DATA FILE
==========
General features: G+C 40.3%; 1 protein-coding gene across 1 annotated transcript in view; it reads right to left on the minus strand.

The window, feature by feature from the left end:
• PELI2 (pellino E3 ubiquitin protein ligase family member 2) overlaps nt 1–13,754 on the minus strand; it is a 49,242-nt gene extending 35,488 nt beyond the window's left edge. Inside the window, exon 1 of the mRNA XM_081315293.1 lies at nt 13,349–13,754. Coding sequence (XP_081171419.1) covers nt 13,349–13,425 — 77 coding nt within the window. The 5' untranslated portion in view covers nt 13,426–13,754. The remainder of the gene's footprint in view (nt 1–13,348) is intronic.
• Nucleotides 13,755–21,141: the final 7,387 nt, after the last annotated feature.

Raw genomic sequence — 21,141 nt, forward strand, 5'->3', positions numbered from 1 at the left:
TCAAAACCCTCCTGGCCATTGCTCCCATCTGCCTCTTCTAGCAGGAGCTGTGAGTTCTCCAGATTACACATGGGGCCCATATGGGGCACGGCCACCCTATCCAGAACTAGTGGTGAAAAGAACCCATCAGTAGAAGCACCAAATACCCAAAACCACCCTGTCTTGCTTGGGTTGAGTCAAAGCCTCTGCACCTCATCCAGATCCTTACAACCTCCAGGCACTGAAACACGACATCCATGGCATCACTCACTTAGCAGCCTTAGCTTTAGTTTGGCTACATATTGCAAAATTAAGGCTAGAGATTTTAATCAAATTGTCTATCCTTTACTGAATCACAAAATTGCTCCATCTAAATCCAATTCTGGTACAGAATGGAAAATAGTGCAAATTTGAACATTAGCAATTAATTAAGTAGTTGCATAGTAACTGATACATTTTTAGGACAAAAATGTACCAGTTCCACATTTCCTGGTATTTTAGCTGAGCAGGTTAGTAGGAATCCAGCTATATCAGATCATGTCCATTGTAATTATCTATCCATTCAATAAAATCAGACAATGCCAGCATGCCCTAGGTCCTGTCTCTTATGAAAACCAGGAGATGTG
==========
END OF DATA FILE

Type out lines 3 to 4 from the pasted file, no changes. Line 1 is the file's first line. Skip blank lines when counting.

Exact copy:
• PELI2 (pellino E3 ubiquitin protein ligase family member 2) overlaps nt 1–13,754 on the minus strand; it is a 49,242-nt gene extending 35,488 nt beyond the window's left edge. Inside the window, exon 1 of the mRNA XM_081315293.1 lies at nt 13,349–13,754. Coding sequence (XP_081171419.1) covers nt 13,349–13,425 — 77 coding nt within the window. The 5' untranslated portion in view covers nt 13,426–13,754. The remainder of the gene's footprint in view (nt 1–13,348) is intronic.
• Nucleotides 13,755–21,141: the final 7,387 nt, after the last annotated feature.